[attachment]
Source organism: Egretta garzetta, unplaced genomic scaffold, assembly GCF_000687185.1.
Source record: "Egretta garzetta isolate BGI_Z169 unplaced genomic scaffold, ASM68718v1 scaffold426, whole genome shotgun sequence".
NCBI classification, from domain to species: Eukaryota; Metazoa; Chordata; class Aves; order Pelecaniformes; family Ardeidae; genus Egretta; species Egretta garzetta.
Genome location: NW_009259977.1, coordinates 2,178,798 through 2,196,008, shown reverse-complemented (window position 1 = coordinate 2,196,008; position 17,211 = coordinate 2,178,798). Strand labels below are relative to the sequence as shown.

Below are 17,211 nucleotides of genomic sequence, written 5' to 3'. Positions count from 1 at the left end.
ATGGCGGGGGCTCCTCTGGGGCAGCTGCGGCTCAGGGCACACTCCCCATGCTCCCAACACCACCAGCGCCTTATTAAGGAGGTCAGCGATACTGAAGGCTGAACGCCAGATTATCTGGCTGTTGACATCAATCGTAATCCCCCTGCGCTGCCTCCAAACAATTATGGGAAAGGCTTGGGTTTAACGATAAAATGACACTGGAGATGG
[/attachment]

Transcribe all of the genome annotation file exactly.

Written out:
Source organism: Egretta garzetta, unplaced genomic scaffold, assembly GCF_000687185.1.
Source record: "Egretta garzetta isolate BGI_Z169 unplaced genomic scaffold, ASM68718v1 scaffold426, whole genome shotgun sequence".
NCBI classification, from domain to species: Eukaryota; Metazoa; Chordata; class Aves; order Pelecaniformes; family Ardeidae; genus Egretta; species Egretta garzetta.
Genome location: NW_009259977.1, coordinates 2,178,798 through 2,196,008, shown reverse-complemented (window position 1 = coordinate 2,196,008; position 17,211 = coordinate 2,178,798). Strand labels below are relative to the sequence as shown.

Below are 17,211 nucleotides of genomic sequence, written 5' to 3'. Positions count from 1 at the left end.
ATGGCGGGGGCTCCTCTGGGGCAGCTGCGGCTCAGGGCACACTCCCCATGCTCCCAACACCACCAGCGCCTTATTAAGGAGGTCAGCGATACTGAAGGCTGAACGCCAGATTATCTGGCTGTTGACATCAATCGTAATCCCCCTGCGCTGCCTCCAAACAATTATGGGAAAGGCTTGGGTTTAACGATAAAATGACACTGGAGATGG